Was termination really just about an unapproved press release?
The CEO of cloud storage software developer Egnyte believes his firm may have been struck off EMC's partner programme in part so the storage giant could protect an existing product line.
EMC dumped the file-sharing startup from its Tech Connect partner programme yesterday, saying Egnyte issued an 'unapproved' press release for an 'untested' product.
Egnyte's product announcement claimed to enable EMC VNX users to share stored files on the cloud via a "native integration with the EMC VNX product family, transforming VNX enterprise storage into an enterprise file services platform".
But Egnyte CEO Vineet Jain told CBR that EMC could have made the decision to dump it as a partner in part to protect Syncplicity, its own file share and sync product.
"We got compared by the press vis-a-vis Syncplicity and, now it's my judgement over someone's else's, but overall we appear to be a much stronger solution," he said.
Asked whether EMC, which acquired Syncplicity in 2012, was protecting the product, Jain answered: "Quite possibly, I mean that could be a big part of this reaction."
"This [Syncplicity] is a classic file sync and share product and I've always said file sync and share is a very good product, but not enough for the enterprise use cases: it only provides a sliver of what an enterprise needs."
Egnyte claims its Storage Sync service, announced in the August 5th press release, enables customers using EMC's VNX range of hardware to send files to the cloud, providing remote access to files from any location and device.
EMC accused the startup of sending out the release without EMC's approval. However Jain defended the release saying it concerned only his own firm's product announcement.
In its statement saying Engyte had acted without its approval, EMC said it hadn't tested the Egnyte product.
But Jain said: "We even worked with their engineering help to build this product. Did we have corporate PR blessing to announce this as an Egnyte and EMC product? Absolutely not. And we never conveyed that."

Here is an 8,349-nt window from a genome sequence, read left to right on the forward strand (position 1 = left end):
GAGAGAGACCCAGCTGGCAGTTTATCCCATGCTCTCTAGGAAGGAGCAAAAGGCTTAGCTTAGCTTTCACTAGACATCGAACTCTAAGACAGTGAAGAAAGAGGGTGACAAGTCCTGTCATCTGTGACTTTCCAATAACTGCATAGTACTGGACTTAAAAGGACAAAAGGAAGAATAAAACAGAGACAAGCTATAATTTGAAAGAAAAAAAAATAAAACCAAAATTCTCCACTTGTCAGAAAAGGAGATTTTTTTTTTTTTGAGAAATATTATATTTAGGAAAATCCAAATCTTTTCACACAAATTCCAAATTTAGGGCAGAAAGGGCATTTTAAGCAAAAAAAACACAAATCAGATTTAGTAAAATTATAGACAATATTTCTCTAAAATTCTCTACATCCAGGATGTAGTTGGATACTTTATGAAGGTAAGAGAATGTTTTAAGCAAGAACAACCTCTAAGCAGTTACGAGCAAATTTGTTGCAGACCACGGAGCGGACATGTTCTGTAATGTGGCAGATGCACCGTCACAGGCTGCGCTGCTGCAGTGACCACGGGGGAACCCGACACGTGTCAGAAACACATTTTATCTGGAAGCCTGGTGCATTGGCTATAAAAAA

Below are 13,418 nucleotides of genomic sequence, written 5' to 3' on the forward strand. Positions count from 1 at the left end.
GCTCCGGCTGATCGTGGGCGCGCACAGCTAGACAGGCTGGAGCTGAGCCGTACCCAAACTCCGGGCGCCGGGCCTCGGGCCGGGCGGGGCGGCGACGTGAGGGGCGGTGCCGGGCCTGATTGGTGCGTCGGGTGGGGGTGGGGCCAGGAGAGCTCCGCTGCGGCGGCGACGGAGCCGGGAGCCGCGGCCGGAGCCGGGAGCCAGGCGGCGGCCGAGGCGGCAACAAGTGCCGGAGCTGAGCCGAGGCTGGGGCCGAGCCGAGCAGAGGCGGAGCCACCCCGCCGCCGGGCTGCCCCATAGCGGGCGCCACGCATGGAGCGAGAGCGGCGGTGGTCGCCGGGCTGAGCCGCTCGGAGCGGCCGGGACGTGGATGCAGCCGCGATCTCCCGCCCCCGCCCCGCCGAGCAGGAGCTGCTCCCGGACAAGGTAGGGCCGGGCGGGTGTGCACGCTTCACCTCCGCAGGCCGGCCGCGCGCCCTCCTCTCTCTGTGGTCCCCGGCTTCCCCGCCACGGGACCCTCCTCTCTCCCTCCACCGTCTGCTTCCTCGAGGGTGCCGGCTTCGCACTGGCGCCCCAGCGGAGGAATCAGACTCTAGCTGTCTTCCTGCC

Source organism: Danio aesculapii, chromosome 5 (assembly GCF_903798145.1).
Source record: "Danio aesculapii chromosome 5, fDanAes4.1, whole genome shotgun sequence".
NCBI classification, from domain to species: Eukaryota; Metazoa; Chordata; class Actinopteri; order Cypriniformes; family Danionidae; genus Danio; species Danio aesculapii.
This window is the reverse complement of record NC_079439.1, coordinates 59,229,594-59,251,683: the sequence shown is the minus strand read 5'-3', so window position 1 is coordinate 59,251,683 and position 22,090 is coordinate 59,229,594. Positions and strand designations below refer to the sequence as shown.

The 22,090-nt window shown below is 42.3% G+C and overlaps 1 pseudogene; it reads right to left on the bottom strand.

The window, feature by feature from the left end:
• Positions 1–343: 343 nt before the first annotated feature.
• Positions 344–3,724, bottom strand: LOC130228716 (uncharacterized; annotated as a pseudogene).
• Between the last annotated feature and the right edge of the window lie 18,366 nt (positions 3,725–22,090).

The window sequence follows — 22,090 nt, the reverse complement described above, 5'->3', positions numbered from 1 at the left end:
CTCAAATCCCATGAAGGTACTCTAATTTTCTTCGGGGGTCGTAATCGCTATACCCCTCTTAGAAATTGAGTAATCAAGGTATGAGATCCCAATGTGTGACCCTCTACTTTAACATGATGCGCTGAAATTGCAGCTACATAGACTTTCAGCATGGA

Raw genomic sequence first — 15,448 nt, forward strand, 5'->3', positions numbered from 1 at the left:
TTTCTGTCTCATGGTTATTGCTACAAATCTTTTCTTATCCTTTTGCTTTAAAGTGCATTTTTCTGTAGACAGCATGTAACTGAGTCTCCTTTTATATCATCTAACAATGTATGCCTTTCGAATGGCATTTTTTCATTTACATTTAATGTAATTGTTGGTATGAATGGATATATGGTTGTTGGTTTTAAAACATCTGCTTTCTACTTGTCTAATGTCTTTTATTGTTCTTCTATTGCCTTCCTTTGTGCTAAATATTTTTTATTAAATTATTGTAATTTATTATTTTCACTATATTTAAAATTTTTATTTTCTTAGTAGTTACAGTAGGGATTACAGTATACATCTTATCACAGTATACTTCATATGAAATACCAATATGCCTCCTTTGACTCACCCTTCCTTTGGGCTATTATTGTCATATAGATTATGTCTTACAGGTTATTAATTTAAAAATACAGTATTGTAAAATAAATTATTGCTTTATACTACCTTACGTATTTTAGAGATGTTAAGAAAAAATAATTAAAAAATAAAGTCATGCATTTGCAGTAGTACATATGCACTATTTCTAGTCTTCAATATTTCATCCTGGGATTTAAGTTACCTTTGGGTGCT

EMC said Egnyte was "the lowest-level" member of its Tech Connect partner programme.
Jain responded by labelling partner programmes "kind of old school", saying the product development process is too slow.
Asked how long it would have taken to get a product out under the partner programme, Jain said: "God knows, I don't know."
The future of Egnyte's Storage Sync running with EMC's hardware range remains unclear. Currently EMC's APIs remain open, Jain said.
At time of writing EMC had yet to respond to a request for comment about whether it wants Egnyte to end provision of Storage Sync on its products.
Jain believes that the presence of pure cloud vendors like Dropbox, Box and others in the enterprise market means storage stalwarts must embrace hybrid solutions, like those offered through partnerships with firms such as Egnyte.
He told CBR: "[The] on-prem storage market is definitely being impacted by the migration to the cloud, and we represent the hybrid story, a good additive on top of on-prem rather than taking out on-prem and moving everything to the cloud."
A spokesman for EMC said: "Egnyte has been making statements around its relationship with EMC that are not reflective of how EMC sees that relationship. They have been made aware of that but we have decided to go our separate ways. Best of luck to them."
Picture: Vineet Jain